How Drones Are Changing Our World
This month saw a fresh crop of new stories about how drones are changing our world. There are hopeful possibilities and disturbing warnings, each one demonstrating what a disruptive technology really looks like. And meanwhile, over a million drone enthusiasts are blissfully enjoying this new magical machine that can fly. It all builds to one unmistakable message: We’re still learning how to live in a world full of drones.
Last week, we learned that drones could be used in India to transport organs, according to the International Business Times. Livers, hearts and other vital organs would be ferried overhead and across town, all while staying preserved inside of a special box — or possibly even within the body of the drone itself.
A team of engineers from the National Design and Research Forum in Bengaluru plans to focus on delivering hearts first since the other organs can be preserved much longer. Right now its team is finalizing specifications from doctors and engineers, to be followed (hopefully) by government funding. Drone deliveries would cut transportation times by more than 50 percent, researchers say, saving crucial minutes, and ultimately also saving more lives. The biggest difficulty may just be achieving the proper range — over 60 miles.
Meanwhile, the Canadian Broadcasting Corporation reported last week that two drones had been spotted near the giant wildfires in British Columbia. It reminded readers of an incident last August in which drones reportedly hampered firefighting efforts, with eight helicopters and five firefighting planes remaining on the ground for more than three hours due to fears of a mid-air collision over the flames with a recreational drone.
While Canada’s drone pilots don’t need a license, the CBC points out that there are federal regulations banning drone use near wildfires, with penalties up to $25,000 and 18 months in jail.
“I want to ask anybody who has a drone keep it grounded,” British Columbia’s premier had announced last August, “because we can’t fight fires when you’re up there.” And that article reminded readers of an earlier incident in August of 2015 where yet another firefighting helicopter also remained grounded because of a drone. “We want to stress the fact that this is illegal,” Fire Information Officer Melissa Klassen had told the CBC.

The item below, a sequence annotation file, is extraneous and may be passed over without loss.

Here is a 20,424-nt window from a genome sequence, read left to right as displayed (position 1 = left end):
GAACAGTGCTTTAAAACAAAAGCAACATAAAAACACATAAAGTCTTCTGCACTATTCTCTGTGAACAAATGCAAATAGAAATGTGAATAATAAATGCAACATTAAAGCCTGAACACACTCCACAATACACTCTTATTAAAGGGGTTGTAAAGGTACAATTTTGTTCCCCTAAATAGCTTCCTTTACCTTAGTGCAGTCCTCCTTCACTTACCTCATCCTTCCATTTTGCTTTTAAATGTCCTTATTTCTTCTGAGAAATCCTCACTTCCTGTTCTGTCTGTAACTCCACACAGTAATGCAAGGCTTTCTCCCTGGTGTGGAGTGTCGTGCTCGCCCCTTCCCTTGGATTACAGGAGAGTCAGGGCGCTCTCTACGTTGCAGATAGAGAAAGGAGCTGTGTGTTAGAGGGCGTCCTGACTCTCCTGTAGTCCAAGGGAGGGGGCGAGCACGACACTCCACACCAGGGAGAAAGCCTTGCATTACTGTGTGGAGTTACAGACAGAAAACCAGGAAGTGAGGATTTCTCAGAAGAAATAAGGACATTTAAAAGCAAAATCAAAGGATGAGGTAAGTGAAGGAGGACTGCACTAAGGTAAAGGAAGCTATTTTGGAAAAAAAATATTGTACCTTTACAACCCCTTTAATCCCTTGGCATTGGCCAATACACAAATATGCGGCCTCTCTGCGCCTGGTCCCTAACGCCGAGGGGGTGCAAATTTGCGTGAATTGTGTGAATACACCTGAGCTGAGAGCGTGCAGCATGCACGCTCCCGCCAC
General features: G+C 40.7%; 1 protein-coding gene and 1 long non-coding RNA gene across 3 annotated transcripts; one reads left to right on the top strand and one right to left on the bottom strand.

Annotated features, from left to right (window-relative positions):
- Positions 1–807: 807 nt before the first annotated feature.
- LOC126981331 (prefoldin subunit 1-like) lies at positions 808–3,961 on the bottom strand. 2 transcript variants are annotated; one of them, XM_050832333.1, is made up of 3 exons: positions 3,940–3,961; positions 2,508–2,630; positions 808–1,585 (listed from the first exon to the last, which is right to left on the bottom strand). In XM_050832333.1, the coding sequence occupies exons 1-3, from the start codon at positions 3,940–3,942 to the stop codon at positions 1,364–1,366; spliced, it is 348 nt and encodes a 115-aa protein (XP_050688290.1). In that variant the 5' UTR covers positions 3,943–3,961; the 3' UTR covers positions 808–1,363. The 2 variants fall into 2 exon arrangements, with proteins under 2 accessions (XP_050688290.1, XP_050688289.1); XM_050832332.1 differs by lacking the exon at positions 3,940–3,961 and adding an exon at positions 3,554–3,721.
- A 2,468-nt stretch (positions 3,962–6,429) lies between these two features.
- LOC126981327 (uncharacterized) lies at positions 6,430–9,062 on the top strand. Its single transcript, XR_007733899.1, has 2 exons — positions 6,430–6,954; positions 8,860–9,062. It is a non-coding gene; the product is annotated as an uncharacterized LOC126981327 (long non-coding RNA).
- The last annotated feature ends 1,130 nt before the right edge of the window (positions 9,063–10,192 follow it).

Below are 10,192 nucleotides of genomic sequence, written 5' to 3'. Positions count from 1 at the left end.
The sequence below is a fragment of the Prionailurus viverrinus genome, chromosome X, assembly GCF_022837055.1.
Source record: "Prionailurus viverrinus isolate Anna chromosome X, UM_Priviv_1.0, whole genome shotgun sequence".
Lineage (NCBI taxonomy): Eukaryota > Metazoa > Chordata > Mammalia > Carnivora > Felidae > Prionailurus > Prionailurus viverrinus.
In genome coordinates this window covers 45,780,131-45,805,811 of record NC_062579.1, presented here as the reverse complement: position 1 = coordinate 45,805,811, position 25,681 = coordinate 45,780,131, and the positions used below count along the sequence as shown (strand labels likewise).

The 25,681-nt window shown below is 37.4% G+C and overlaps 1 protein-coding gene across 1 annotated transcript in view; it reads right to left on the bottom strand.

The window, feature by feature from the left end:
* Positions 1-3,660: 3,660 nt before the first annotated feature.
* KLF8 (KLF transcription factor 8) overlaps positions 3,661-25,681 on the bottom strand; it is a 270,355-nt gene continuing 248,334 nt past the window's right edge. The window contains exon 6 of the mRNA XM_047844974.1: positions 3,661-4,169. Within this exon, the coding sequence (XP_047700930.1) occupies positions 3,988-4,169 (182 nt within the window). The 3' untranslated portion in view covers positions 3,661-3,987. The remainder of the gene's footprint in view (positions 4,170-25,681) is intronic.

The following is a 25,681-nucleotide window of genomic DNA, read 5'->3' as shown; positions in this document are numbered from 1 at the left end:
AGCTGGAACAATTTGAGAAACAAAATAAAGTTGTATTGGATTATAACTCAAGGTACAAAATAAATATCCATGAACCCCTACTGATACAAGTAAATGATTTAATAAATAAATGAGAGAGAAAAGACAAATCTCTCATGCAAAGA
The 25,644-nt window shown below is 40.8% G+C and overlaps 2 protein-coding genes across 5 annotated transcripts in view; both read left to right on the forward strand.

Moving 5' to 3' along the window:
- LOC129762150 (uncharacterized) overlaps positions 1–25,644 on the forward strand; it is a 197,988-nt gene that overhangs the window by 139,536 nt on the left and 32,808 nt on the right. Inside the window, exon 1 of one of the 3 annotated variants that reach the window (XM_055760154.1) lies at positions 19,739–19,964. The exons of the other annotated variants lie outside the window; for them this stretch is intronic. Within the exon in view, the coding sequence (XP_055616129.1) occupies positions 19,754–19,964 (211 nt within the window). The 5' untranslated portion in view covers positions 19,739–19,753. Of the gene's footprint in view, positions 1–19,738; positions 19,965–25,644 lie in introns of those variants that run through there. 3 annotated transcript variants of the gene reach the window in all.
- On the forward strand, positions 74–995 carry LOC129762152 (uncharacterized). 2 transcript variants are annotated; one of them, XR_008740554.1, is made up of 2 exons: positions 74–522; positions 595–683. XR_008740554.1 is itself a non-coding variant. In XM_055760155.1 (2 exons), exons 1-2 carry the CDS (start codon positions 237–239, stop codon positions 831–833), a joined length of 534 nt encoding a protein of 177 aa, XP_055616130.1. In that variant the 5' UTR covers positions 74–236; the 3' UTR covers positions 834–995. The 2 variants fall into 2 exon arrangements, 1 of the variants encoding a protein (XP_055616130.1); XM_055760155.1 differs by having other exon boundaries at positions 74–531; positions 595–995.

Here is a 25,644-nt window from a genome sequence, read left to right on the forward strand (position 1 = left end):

But the same day, Reuters was reporting that drones would be used after the fire to pinpoint where the blaze began — using drones “about the same size as those hobbyists use.” Equipped with special infrared and ultraviolet cameras, the drone’s photos will be used to reconstruct details of the fire’s path to within 30 feet of its source, according to Reuters, a situation where the downdraft from a helicopter’s blades would disturb the evidence on the ground.
The news service pointed out that the flights of these drones will be “coordinated with the other air traffic, including air tankers and helicopters.”
But some people see business opportunities in other people’s problems. A company called DeTect has plans to monitor the skies for drone-controlling radio signals — by distributing a free crowd-sourced app called DroneWatcher. Its users will gather data passively through the wifi receivers in their smartphones, which will then be automatically forwarded to security officials — for example, at stadium events or at airports.
“Although the Android-based app is free, developers will be paid by organizers of concerts, sporting venues and airports to access the crowd-sourced data…” Reuters reports, adding “With enough users, DroneWatcher could be a step in the right direction.”
And this report comes with its own reminders about past instances of badly-behaving drones. In October, a drone crossing Turkey’s border with Syria prompted the mobilization of warplanes to shoot it down. And in 2014 a drone carrying a flag interrupted an international soccer match in Serbia, triggering a brawl between players and fans, after which the game was never completed.
But drones could become even more problematic. Last week Kansas passed new legislation which expands their anti-stalking laws into the world of drones. The state’s definition of “harassment” was updated to include spying on people with a remote-controlled drone — apparently in response to one woman’s experience with her neighbor. Drones are expected to eventually become a multibillion-dollar industry. New regulations governing the technology is probably inevitable.
Next drone technology may start finding its way into the world of military maneuvers. The U.S. Navy just outfitted one of their supercarriers with a new drone control room. And recently a Dutch activist wrote a Newsweek editorial pointing out that drones are already being used in armed conflicts in Iraq, Syria, Gaza, and the Ukraine, mostly for targeting artillery and mortar fire. Wim Zwijnenburg (from the disarmament group PAX) shares a story from the Marine Corps Times suggesting ISIS already has its own “fleet” of surveillance drones and warns about a hypothetical swarm scenario with “dozens of drones equipped with explosives or chemicals.” His conclusion? It’s time for “a serious conversation about how to deal with the technology.”
And meanwhile, in Michigan, a prison reports that a $14 drone has flown over their walls — a Teenage Mutant Ninja Turtle Heli Ball.
Feature Image: Teenage Mutant Ninja Turtle Heli Ball.